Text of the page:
Results

Small-to-moderate positive correlations were observed between PTSD with CAD, anthropometric traits, and glycemic traits (see Fig. 1 for correlations, s.e., and p values). The correlation of PTSD with CAD was significant (p = 0.01), and the correlations of PTSD with BMI and fasting insulin were nominally significant (p < 0.10). However, correlations did not survive correction for multiple testing based on either a Bonferroni correction (corrected p value threshold = 0.005) or a less stringent correction method (Li & Ji, 2005) for testing multiple correlated traits (corrected p value threshold = 0.006). As expected, the cardiometabolic traits had significant genetic correlations with each other. For example, correlations among the top cardiometabolic traits that were associated with PTSD were as follows: CAD–BMI, r = 0.22; CAD–fasting insulin, r = 0.27; BMI–fasting insulin, r = 0.57 (p < 0.0001).

Fig. 1. Genetic correlations between PTSD and cardiometabolic traits. Correlations estimated with cross-trait LDSR. Lines indicate s.e.

Discussion

We present the first-ever genetic correlations between PTSD and a range of cardiometabolic outcomes based on GWAS summary statistics. Findings suggested that, in EA individuals, there is potential for shared genetic contributions to PTSD and several cardiometabolic traits, including CAD, BMI, and fasting insulin. These results are indicative of shared genetic risk and consistent with epidemiologic evidence linking PTSD to elevated obesity, cardiovascular, and metabolic risk (Heppner et al. 2009; Kubzansky et al. 2014; Sumner et al. 2015; Wolf et al. 2016). Importantly, the findings from the present research may also help to explain previously observed bidirectional associations between PTSD and cardiometabolic outcomes in the literature (Edmondson et al. 2012; Sumner et al. 2015). Our findings are also consistent with twin and candidate gene research suggesting that there may be genetic linkage between PTSD, cardiovascular disease, and type 2 diabetes (Vaccarino et al. 2013, 2014; Pollard et al. 2016). Although these are promising preliminary results, we note that cross-trait LDSR analyses do not address subgroup-specific effects (e.g. sex-specific effects), and these methods can only be currently applied to EA samples. Furthermore, even though our PTSD GWAS meta-analysis is the largest (and presumably best powered) to date, it was still underpowered to detect specific risk loci. Better-powered PTSD analyses in the future will also allow for better-powered genetic correlation analyses. Additionally, the current z-score for overall heritability of PTSD was 3 (Duncan et al. 2017), and a heritability z-score >4 has been recommended for testing multiple genetic correlation estimates (Zheng et al. 2016). We will continue to explore these associations as the PGC-PTSD grows and incorporates more samples in future meta-analyses. Nonetheless, we believe that these results provide initial support that the growing number of associations of PTSD and cardiometabolic diseases reported in the literature may be due, in part, to shared genetic contributions.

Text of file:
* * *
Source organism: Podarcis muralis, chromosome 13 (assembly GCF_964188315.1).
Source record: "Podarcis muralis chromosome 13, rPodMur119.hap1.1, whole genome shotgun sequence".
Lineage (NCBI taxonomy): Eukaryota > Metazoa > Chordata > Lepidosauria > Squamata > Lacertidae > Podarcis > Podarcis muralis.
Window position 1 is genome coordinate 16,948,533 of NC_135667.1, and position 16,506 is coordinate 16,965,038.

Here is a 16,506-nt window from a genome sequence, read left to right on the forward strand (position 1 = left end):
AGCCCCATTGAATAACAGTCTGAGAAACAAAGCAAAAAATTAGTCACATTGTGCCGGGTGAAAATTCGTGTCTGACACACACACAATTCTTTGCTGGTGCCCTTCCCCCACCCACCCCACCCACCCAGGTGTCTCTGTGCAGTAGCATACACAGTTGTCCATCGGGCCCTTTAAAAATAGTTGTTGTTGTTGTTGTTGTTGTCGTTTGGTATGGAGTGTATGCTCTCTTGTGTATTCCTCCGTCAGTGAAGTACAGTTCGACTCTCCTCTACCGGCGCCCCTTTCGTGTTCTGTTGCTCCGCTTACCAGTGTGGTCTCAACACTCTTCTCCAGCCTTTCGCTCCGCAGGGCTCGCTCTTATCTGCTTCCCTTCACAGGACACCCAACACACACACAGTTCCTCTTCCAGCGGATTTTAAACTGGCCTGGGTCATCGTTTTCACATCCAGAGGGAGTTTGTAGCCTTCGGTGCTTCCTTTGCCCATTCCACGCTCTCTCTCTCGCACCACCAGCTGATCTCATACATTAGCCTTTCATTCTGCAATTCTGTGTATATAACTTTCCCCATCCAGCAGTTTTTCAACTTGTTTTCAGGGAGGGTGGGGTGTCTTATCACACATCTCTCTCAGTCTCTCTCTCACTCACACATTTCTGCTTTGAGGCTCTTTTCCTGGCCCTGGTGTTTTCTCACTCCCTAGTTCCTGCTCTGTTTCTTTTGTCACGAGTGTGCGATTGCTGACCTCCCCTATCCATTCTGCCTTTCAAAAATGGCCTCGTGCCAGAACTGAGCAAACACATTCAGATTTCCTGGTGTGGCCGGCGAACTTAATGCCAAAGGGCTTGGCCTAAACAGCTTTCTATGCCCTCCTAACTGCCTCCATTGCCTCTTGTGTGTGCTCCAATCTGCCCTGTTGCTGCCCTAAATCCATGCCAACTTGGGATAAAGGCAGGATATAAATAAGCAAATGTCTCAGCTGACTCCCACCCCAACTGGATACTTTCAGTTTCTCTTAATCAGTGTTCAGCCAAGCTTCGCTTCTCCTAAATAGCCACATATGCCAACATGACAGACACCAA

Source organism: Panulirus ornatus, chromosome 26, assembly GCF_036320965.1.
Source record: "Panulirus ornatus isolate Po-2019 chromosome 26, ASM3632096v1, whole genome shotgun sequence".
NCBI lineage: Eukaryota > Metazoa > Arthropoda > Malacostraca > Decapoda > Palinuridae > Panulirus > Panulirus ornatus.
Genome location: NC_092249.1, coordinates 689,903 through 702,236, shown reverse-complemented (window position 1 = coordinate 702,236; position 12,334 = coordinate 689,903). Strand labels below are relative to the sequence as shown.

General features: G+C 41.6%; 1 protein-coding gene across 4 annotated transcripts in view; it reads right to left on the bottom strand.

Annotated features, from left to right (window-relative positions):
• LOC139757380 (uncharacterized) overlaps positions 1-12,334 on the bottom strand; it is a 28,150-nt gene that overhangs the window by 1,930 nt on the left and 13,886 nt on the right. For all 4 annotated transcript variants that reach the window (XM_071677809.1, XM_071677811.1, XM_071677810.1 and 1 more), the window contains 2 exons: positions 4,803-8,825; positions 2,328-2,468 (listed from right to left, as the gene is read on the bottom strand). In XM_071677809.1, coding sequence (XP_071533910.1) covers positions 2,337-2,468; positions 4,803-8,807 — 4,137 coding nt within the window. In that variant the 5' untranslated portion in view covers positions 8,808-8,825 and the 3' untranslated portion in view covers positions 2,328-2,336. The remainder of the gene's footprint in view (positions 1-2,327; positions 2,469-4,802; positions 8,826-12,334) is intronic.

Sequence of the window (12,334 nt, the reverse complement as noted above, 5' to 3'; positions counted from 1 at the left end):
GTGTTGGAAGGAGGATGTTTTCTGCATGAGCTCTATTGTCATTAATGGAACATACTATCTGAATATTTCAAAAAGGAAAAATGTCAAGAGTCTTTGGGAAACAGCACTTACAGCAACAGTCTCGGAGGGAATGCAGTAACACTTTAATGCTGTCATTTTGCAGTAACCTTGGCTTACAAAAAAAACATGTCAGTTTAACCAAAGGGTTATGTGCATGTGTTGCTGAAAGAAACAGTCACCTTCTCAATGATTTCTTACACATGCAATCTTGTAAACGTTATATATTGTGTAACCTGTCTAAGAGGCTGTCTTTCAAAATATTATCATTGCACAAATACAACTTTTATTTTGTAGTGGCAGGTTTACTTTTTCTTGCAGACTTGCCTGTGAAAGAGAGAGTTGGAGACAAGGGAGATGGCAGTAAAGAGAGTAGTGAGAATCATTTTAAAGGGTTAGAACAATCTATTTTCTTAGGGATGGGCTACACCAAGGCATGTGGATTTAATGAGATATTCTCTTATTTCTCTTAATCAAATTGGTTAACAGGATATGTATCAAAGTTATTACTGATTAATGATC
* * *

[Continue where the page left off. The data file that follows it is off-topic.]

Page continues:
Acknowledgements

The authors gratefully acknowledge the following GWASs that contributed data to the current study: PTSD (PGC-PTSD; Duncan et al. 2017); CAD (CARDIoGRAM; PMID 26343387); type 2 diabetes (DIAGRAM; PMID 22885922); BMI (GIANT; PMID 20935630); waist circumference (GIANT; PMID 25673412); fasting glucose and insulin (MAGIC; PMID 22581228); HbA1C (MAGIC; PMID 20858683); LDL, HDL, and total cholesterol and triglycerides (GLGC; PMID 20686565). They also acknowledge Jie Zheng for his assistance with LD Hub. This work was supported by the National Institutes of Health (J.A.S., K01HL130650), (C.N., R01MH106595), (E.J.W., R03AG051877), (A.B.A., K02AA023239); and the United States (US) Department of Veterans Affairs Clinical Sciences R&D (CSRD) Service (E.J.W., Merit Review Award Number I01 CX-001276-01).

Declaration of Interest

The content is solely the responsibility of the authors and does not necessarily represent the official views of the US Department of Veterans Affairs, the National Institutes of Health, or the US Government.